Prisoner of the Pirates (75–74 <span class="smallCaps">bc</span>)

Edited by Luciano Canfora and Julian Stringer

in Julius Caesar

Published by Edinburgh University Press

Published in print February 2007 | ISBN: 9780748619368
Published online September 2012 | e-ISBN: 9780748670734 | DOI:
Prisoner of the Pirates (75–74 bc)

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Caesar's ship was seized by the ferocious pirates of Cilicia off the island of Pharmacussa — one of the Sporades to the south of Miletos. The most colourful account of this episode is by Plutarch. It is difficult to imagine that anybody but Caesar himself could be the source of the story. The sardonic self-confidence with which the whole episode is related must come from him. ‘The pirates demanded twenty talents for his ransom’, says Plutarch, ‘and he laughed at them for not knowing who their captive was, and of his own accord agreed to give them fifty’. He dispatched messengers from his entourage to collect the money, keeping only his personal doctor and two slaves at his side. Although a hostage for thirty-eight days while waiting for the messengers to return with the money, he quickly assumed a leading position. No sooner had he been freed than Caesar set about punishing his captors. At Miletos he fitted out some ships and moved to entrap the pirates while they still lay at anchor off Pharmacussa.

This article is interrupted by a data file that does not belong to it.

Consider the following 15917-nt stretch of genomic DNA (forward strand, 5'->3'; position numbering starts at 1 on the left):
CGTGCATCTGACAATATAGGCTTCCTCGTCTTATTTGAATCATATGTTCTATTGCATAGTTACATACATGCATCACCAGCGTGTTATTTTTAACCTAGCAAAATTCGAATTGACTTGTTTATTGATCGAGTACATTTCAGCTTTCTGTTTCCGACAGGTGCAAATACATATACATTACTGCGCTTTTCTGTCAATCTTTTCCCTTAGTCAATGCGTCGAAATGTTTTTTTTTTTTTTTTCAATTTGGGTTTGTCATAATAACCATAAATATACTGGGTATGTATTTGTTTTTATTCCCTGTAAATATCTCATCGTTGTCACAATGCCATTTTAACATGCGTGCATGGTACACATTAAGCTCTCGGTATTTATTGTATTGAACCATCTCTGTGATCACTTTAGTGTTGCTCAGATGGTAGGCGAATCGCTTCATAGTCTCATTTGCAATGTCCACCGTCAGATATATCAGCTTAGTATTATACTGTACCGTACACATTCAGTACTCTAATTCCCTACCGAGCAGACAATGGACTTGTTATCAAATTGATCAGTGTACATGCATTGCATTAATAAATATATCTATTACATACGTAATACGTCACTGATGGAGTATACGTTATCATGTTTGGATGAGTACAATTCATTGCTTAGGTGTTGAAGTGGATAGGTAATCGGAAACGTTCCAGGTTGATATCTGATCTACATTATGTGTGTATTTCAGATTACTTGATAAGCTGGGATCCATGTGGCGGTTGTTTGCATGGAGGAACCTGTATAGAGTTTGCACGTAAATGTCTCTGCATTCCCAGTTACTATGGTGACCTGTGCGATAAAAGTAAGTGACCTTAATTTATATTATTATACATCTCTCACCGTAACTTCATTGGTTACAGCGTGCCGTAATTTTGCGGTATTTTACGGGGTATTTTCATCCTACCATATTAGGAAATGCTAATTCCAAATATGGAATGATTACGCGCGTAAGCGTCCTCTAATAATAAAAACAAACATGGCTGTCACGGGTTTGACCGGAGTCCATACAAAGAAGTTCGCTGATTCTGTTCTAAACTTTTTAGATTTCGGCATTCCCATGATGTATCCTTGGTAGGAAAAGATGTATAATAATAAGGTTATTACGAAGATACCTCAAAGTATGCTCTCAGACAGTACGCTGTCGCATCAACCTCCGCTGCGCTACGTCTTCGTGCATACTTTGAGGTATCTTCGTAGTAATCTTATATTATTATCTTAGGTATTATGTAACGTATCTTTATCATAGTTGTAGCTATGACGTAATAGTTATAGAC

Keywords: Julius Caesar; prisoner; Plutarch; Cilicia; Miletos; Pharmacussa; pirates

Chapter.  1971 words. 

Subjects: Greek and Roman Archaeology

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